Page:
By Stig Toke Gissel
In this issue of Learning Tech, we focus on multimodality. Theories of multimodality have in recent years been widely applied and discussed among researchers around the world. Not least in relation to the analysis and development of didactic designs, the theories have shown their value. Therefore, the time is ripe to take stock, look ahead – and to the side.Læs hele forordet
In the first article of the issue, Anne Mette Thorhauge addresses the highly topical concept of ‘digital education’. According to Thorhauge, the concept is too broad and moreover mistranslated from the English ‘digital literacy’, so it makes more sense to have ‘digital literacy’ as a means and ‘digital citizenship’ as a goal. In order for literacy to work for digital citizenship, a redefinition of what we understand by reading and writing is required, and that we respond to what communicative skills in general must enable citizenship and participation as well. In order for us to answer what skills and competencies the school should impart to the students, we need to understand what types of symbolic communities, identities, and forms of participation the skills and competencies should ideally support. ‘New literacy studies’ and ‘multimodal reading practices’ are presented as concrete suggestions on what digital communicative skills are needed in today’s digital society.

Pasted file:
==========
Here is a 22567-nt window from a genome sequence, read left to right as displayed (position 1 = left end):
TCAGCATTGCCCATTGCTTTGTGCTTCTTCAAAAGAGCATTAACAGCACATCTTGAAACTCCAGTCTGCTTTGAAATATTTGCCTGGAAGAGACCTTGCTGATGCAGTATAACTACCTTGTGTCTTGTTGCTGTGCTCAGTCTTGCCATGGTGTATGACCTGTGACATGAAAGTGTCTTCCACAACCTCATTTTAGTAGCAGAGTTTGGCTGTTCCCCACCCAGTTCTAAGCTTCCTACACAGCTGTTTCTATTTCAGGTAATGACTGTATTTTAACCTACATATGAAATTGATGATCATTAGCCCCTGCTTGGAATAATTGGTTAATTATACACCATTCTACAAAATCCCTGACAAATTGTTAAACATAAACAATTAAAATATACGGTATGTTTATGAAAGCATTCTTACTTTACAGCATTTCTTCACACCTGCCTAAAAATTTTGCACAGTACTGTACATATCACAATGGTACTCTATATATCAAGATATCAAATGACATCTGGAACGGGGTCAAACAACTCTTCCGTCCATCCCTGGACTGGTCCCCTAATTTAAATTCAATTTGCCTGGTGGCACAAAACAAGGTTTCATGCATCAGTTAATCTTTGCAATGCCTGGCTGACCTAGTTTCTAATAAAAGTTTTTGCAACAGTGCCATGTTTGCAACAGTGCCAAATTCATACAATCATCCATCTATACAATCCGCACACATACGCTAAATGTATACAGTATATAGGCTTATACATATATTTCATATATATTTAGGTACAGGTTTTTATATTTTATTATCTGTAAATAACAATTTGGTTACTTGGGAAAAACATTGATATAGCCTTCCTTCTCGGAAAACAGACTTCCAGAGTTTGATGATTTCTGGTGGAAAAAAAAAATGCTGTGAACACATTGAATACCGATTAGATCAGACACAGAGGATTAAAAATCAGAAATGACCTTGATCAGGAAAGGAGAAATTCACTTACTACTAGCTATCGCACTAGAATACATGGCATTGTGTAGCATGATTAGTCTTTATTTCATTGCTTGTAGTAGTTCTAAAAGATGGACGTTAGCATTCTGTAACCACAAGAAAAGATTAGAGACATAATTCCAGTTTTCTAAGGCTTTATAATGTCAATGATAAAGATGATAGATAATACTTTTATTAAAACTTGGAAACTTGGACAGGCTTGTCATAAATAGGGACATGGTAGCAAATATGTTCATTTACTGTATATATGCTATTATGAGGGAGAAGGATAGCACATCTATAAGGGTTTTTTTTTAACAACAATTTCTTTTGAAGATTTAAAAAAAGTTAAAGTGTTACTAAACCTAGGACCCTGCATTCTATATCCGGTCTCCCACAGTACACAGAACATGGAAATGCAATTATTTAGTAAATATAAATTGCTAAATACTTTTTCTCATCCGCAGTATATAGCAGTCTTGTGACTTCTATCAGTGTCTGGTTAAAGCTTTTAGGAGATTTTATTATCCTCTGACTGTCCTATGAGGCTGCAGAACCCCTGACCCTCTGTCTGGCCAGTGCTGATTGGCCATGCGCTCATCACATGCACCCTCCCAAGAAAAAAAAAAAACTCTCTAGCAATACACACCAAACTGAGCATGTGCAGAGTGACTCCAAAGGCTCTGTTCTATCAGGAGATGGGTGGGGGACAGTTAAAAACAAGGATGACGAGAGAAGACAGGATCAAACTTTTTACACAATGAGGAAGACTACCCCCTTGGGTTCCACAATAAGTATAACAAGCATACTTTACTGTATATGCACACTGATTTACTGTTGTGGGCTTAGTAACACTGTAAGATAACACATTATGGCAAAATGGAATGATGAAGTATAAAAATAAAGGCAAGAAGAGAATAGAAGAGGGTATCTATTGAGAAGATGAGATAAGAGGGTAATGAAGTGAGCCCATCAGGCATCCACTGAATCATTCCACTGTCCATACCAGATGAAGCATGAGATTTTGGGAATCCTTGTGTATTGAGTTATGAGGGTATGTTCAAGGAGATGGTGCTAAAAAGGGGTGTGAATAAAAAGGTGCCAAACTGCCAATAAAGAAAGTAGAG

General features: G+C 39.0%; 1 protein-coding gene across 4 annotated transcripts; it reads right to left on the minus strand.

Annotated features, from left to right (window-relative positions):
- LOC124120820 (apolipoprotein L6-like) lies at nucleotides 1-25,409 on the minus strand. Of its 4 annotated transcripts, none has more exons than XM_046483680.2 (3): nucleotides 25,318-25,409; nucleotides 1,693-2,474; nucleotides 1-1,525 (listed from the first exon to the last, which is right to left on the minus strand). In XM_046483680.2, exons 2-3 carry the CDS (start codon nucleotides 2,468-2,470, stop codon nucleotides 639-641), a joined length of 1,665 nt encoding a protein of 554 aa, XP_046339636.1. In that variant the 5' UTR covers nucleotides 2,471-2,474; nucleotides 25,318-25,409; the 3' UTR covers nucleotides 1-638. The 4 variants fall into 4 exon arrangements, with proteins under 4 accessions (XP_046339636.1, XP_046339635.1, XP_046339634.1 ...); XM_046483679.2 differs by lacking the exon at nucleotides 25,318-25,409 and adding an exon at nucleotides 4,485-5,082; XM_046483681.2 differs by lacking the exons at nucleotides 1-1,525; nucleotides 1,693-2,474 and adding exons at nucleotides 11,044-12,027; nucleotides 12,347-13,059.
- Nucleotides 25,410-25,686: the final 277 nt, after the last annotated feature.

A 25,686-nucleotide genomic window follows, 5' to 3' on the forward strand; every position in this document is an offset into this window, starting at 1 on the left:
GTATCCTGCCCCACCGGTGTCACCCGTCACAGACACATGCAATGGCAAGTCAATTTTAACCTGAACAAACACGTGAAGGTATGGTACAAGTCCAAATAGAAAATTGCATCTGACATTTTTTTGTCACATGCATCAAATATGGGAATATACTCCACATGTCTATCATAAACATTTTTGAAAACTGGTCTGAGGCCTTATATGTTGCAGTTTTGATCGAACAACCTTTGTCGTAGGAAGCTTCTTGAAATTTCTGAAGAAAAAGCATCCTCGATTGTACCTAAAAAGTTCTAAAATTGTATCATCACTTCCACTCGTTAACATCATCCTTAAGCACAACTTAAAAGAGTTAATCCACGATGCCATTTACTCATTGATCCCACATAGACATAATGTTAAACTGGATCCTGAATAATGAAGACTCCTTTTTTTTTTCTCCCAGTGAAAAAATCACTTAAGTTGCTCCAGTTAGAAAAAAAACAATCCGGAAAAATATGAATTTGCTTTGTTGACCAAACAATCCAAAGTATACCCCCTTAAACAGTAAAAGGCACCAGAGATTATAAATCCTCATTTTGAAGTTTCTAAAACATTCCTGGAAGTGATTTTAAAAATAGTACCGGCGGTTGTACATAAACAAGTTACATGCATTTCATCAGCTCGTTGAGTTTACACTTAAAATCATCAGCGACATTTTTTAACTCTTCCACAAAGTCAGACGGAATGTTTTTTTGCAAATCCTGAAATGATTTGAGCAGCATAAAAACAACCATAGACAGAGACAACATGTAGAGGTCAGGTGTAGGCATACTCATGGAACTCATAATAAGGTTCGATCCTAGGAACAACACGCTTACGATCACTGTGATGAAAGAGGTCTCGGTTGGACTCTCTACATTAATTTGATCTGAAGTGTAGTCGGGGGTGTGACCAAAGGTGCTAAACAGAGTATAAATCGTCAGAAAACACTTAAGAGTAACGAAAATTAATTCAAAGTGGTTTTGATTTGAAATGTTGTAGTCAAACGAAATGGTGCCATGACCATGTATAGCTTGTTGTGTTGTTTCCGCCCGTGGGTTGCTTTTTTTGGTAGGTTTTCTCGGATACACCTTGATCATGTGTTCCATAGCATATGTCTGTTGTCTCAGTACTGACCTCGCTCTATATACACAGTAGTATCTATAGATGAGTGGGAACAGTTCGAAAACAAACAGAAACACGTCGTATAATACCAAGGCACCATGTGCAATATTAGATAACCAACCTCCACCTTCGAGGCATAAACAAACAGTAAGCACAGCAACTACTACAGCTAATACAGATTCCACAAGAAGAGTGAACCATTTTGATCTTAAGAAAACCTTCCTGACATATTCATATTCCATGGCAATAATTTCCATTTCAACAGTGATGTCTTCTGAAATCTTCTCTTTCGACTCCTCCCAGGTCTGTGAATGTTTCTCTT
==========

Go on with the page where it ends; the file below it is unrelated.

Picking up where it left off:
In our call, we call for suggestions on how the theory of multimodality can be inoculated with other traditions, e.g. a concept of learning and progression as well as considerations about the implementation or application of the multimodal in learning materials and in didactic designs. Henrik Kasch participates in his article in a theory-driven design for inclusive language learning, where didactic theory and digital technology are combined in the design of a concrete learning material. Theoretically, Kaschs’ errand is a cross-fertilization of the two theoretical directions Universal Design for Learning (UDL) and Computer-Assisted Language Learning (CALL). The design is tested in a thought-provoking pilot study, which is reported in the article.
In his contribution, Thomas Illum Hansen goes into theory and concept development mode and presents in the article innovative and central clarifications and extensions of the theories about the multimodal. Based on a critical study of the concept of multimodality and close readings by some of the central multimodality theorists, the article connects to didactic theory. The intention is, Hansen writes, “a mutual fertilization of two traditions, the social semiotic and the phenomenological, with a view to developing a more concrete technical language about multimodality that can be used for didactic analysis”. The analytical grips are used in an example analysis.
Stig Toke Gissel
Editor-in-Chief of Learning Tech
Based on the phenomenological anchoring of multimodality theory, we can ask a number of critical questions about the perception of multimodality, which opens up new perspectives on the relationship between forms of representation. This applies to both confusions, e.g. of the multimedia and the multimodal, and clarification of the cognitive interplay between forms of representation.From Multimodality as a didactic category